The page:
News | Legal News

15 August 2017

Why should I get a Lasting Power of Attorney?

Gary Kiely, wills, trusts and probate lawyer at B P Collins, responds to comments from former judge Denzil Lush who today said there are a lack of safeguards in the Powers of Attorney regime in England and Wales and that he wouldn’t sign one himself.

Gary says:

‘Lasting Powers of Attorney (LPAs), which allow someone to make financial or welfare decisions on your behalf when you are no longer able to do so, should not be written off. They can really work where there is a trustworthy relationship.

‘If you lose capacity, and you do not have an LPA (or an Enduring Power of Attorney) in place, someone will need to obtain a Court of Protection Order (COPO) to be appointed as your “Deputy” (the Court of Protection’s version of an attorney). A Deputy could be a family member or (in the event of a dispute) a person with no family connections to the donor.

‘The deputy can only do what they have applied for under the COPO and may need to apply to court again for other decisions, so the process is a lot more rigid and takes longer for decisions to be reached.

‘The COPO is also more costly. When it is in force, you need to pay an insurance bond each year and report to the Court of Protection by filing accounts. There are charges for this.

‘It may work in some situations but it adds stress and burden on the Deputy and may put some people off from acting altogether.’

While an LPA is preferable for the above reasons, LPAs which appoint inappropriate attorneys can lead to a donor’s funds being misused. To help avoid the impact which such misuse can have on families, and to be fully aware of what is involved, Gary has highlighted where a solicitor can really help:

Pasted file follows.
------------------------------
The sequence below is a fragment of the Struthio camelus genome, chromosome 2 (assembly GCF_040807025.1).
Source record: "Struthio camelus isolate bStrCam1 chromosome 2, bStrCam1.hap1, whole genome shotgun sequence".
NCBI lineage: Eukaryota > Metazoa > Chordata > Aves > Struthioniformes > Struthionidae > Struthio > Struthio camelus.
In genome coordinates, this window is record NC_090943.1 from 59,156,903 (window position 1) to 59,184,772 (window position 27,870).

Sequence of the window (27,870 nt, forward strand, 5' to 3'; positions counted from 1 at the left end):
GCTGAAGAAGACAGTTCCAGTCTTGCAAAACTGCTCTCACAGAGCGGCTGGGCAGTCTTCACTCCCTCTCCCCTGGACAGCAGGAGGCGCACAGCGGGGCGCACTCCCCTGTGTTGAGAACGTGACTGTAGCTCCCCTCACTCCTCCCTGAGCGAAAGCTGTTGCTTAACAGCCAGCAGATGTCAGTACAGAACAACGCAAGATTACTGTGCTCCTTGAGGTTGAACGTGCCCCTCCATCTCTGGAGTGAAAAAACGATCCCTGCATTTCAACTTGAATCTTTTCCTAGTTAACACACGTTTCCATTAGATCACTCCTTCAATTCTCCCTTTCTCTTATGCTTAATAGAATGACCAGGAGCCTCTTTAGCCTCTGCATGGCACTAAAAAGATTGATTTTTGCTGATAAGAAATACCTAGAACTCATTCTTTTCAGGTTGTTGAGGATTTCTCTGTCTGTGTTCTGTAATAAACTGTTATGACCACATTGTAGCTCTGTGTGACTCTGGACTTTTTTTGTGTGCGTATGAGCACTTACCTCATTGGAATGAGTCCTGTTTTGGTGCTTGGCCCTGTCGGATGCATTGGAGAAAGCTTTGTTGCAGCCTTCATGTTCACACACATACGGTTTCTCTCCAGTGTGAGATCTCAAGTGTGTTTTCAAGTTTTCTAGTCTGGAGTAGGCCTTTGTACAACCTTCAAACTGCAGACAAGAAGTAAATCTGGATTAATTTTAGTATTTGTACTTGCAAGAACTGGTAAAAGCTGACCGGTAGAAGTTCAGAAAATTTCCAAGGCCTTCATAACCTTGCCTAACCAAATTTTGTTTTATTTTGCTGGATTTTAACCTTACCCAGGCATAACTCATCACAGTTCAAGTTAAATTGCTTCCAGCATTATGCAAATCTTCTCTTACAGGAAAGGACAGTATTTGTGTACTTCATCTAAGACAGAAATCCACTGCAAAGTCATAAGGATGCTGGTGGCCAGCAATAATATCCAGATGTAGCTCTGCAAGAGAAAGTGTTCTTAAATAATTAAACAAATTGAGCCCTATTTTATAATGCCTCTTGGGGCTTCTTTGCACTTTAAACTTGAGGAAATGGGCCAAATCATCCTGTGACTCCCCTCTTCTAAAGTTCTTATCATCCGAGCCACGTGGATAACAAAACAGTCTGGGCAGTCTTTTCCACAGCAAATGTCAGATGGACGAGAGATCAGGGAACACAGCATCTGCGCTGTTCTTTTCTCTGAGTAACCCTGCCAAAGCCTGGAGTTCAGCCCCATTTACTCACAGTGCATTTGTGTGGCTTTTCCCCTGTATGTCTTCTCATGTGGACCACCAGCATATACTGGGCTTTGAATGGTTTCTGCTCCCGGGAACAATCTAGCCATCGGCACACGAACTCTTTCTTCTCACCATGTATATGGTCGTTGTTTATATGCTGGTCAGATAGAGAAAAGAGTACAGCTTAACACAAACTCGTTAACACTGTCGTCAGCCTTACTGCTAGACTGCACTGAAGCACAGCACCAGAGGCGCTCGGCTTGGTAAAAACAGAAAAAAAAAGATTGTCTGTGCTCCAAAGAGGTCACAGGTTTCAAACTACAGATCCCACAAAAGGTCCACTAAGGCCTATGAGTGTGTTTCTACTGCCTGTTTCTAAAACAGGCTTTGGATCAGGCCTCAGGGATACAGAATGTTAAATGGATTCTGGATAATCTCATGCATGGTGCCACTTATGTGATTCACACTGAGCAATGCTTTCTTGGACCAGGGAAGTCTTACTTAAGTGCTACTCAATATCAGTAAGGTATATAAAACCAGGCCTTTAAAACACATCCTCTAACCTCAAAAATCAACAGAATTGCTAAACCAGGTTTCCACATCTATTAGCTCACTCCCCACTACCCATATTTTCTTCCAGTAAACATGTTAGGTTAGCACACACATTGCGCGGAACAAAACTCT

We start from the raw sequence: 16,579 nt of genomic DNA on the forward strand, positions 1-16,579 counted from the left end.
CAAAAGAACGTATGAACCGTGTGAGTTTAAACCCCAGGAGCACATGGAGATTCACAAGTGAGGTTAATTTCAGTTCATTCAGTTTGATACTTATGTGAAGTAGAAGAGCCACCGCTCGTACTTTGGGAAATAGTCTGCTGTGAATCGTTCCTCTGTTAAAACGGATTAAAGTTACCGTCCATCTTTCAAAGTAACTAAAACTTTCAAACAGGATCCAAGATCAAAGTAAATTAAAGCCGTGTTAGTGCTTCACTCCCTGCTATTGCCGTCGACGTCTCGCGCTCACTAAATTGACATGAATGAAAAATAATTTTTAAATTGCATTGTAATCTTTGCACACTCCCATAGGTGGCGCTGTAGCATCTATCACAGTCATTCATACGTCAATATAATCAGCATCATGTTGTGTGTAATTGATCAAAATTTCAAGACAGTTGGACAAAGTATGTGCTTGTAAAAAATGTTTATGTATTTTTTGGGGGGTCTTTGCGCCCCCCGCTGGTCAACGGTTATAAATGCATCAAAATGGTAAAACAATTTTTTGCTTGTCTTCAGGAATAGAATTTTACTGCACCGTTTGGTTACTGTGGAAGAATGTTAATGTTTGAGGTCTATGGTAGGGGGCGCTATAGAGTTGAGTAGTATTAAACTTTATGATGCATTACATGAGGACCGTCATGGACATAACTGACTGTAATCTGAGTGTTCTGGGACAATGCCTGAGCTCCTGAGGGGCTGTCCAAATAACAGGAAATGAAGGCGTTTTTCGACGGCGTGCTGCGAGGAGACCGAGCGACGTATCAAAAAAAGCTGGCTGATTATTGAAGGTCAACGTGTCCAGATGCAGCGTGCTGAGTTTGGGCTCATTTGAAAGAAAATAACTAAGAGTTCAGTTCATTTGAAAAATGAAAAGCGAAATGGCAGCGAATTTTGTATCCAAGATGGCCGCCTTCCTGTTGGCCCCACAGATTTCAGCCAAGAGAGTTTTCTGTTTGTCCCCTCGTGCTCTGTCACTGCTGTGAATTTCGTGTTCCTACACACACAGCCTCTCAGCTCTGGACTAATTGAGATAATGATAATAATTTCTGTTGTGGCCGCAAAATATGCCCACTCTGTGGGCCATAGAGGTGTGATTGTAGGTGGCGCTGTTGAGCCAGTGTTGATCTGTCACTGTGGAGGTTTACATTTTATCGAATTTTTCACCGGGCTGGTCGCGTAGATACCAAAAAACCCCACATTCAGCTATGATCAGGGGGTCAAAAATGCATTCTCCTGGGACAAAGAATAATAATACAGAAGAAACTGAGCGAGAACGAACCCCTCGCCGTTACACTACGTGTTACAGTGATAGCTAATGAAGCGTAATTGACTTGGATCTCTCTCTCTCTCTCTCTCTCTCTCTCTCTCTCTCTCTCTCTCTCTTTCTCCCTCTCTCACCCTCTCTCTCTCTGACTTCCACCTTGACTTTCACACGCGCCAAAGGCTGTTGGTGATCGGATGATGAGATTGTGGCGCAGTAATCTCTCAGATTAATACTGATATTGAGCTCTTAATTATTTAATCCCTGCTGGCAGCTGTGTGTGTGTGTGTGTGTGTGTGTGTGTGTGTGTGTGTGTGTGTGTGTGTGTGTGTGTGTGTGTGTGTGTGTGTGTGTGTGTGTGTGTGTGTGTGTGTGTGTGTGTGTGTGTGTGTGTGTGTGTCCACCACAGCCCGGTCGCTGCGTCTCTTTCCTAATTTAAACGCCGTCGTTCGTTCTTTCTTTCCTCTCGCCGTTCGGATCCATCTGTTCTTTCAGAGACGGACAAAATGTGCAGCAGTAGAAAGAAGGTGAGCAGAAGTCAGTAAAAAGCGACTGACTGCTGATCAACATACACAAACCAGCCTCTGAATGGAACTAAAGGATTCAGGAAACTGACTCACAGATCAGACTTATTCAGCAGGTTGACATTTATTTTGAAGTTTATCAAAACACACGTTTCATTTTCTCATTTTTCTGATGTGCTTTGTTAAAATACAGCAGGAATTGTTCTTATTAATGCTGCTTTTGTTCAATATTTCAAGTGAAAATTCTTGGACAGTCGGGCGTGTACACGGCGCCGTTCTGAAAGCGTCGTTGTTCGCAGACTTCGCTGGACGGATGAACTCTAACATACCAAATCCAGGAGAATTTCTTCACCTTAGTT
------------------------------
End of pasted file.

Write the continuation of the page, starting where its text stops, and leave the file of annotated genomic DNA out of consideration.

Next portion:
1. Although LPAs can be created without one, a solicitor can fully explain the pros and cons and what an LPA means for the donor.
  2. They can make sure that the donor has capacity and that there is no undue influence in appointing their attorneys.
  3. Solicitors are a good sounding board when the client is deciding on who is appointed and how they can act.
  4. Solicitors can even add an extra safeguard by storing the LPA until needed as it is a live document once registered with the Office of Public Guardian.
  5. Solicitors can be appointed as attorneys too, in more complex situations.

If you would like to discuss LPAs further, please contact Gary Kiely on 01753 889995 or email enquiries@bpcollins.co.uk.

Stay in touch

Phone: +44 (0) 1753 889995

Email: enquiries@bpcollins.co.uk

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